SELECTING THE PROPER VIDEO MEASUREMENT SYSTEM FOR YOUR SHOP
By Mark Arenal
Non-contact measurement and inspection is a fundamental practice in many manufacturing environments and QC labs. Understanding what options are available is a continual learning process as the power of video and the PC, as well as other advancements are always changing and improving. As measuring experts continue to leverage these technology advances, more system choices have emerged.
Depending on the application, inspectors can choose from various non-contact inspection solutions to provide the results they require. In addition to defining the application requirements, a shop must also consider its budget, its current level of expertise, and the type of training that is required.
SCOPING THE BASICS
At the entry level, optical microscopes have long been a key component in manufacturing, education and research. There are many styles and types to choose from depending on the application. The most common used in manufacturing are stereo microscopes and toolmakers microscopes. These also come in a variety of styles and in a wide range of prices.
The “zoom stereo scope” combines two separate optical paths through individual zoom lenses and is intended mostly for visual inspection. It offers a clear, rich image with an extended depth of focus. Toolmakers’ microscopes typically utilize a single optical path and a shallower depth of focus, which is better for measuring. They also utilize an X-Y stage for moving the work piece into the field of view and making measurements to a reference line or reticle.
Many microscopes and video microscopes are designed in a modular fashion. Their functionality can be tailored to the application as required by adding the right lenses, illumination and work holding devices. In addition, software enhancements can add archiving, transmitting images and generating work related reports and documentation.
Communication with a vendor is enhanced when a picture of the part or feature of a part in question can be identified visually. These enhancements can also streamline training.
Microscopes and other non-contact inspection systems continue to offer more capabilities. The simple LED display evolved into a “smart digital readout” that offers complex computing capability in a simplified format. The power of this device is truly realized when measuring features with complex geometric shapes or when measuring multiples of the same part.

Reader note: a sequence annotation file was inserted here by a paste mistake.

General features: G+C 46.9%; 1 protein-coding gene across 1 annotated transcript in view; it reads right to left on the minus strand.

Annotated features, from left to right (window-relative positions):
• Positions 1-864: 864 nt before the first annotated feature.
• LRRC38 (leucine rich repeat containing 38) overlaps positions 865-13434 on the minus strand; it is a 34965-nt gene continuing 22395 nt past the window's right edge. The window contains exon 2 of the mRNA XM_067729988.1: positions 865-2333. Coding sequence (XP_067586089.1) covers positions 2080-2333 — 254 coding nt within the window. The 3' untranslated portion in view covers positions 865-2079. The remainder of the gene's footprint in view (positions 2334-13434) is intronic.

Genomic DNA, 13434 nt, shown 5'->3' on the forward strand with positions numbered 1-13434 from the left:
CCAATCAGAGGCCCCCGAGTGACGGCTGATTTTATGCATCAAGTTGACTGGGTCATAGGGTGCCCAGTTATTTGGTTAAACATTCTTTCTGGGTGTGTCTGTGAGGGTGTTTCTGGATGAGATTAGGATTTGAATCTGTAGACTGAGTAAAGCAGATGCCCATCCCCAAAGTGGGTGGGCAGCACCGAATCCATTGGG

The results reveal themselves in the way of enhanced throughput when an inspector is required to accomplish extensive measurements in a compressed time schedule.
COMPARATORS AND VISION
Other non-contact options to consider are optical comparators and video measuring systems. The optical comparator is a solution that inspectors rely upon because of their ease-of-use and established track record.
Comparators provide a combination of excellent image quality coupled with a full range of features. These include superb optics, readout devices, software interfaces, geometric measuring capabilities and screens that range in size from 12 in all the way to 40 in. Light path options are offered in horizontal or vertical orientations, as determined by the application. In addition, in recent years many optical comparators are configured with optical edge detection.
Simple “bench top” video measurement systems powered by a PC and independent motion control systems are an excellent choice for many applications. These systems are small, powerful and affordable. If an application demands brighter surface illumination and higher magnification, a manual vision system should be considered.
Compact manual vision systems are available, with live video camera feed and automatic edge detection via digital readouts. This type of system is an ideal video-based measurement solution for general purpose QA inspection, manufacturing and R&D non-contact measurement applications and represents a natural upgrade from a comparator, without the complexity of PC-based software.
Vision systems offer excellent surface illumination and the versatility of a zoom lens with magnification ranging from 10X to 240X. Inspectors that know how to use a comparator generally find a manual vision system easy-to-learn.